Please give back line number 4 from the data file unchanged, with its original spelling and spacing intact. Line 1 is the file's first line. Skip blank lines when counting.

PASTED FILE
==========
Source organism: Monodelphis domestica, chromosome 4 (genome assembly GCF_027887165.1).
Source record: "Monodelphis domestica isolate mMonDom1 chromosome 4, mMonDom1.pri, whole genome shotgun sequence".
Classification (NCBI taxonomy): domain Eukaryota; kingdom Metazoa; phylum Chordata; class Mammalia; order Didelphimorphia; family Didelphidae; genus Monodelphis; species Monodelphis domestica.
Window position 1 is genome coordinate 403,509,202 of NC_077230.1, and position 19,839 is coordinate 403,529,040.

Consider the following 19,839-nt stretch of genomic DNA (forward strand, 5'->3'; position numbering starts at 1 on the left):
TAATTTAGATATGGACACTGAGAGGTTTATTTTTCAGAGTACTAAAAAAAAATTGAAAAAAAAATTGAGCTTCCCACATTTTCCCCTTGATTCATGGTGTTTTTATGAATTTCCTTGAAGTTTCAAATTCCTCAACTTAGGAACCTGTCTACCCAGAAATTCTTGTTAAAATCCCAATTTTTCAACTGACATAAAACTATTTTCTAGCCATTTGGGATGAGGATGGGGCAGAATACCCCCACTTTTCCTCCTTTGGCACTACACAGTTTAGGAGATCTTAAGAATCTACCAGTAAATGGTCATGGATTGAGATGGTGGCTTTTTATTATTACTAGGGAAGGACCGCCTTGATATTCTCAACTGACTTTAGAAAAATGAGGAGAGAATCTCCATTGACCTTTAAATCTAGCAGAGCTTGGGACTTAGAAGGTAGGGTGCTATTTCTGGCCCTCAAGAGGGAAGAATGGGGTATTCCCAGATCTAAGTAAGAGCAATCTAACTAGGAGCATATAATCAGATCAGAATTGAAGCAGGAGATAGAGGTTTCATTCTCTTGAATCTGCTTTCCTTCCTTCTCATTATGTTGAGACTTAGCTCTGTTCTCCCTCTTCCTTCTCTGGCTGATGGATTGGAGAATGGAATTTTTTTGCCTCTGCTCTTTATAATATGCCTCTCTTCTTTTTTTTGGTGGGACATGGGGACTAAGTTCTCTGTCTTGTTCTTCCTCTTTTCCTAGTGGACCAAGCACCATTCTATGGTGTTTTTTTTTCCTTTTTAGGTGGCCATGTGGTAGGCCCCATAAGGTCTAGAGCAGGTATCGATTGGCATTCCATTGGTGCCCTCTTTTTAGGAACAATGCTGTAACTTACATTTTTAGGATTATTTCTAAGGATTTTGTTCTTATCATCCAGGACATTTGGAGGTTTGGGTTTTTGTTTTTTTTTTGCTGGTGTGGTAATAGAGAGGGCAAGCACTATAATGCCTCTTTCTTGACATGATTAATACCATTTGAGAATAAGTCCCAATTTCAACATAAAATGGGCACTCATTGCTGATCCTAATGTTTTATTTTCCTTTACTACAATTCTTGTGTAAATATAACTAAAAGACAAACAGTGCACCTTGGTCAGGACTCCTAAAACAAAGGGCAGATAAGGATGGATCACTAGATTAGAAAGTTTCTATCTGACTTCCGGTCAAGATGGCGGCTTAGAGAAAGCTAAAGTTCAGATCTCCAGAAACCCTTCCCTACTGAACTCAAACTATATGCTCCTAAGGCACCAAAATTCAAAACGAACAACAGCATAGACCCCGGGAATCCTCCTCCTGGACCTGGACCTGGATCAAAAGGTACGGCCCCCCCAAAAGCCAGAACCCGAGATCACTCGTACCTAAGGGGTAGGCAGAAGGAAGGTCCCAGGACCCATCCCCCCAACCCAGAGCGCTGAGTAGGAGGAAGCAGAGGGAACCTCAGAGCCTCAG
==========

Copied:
Window position 1 is genome coordinate 403,509,202 of NC_077230.1, and position 19,839 is coordinate 403,529,040.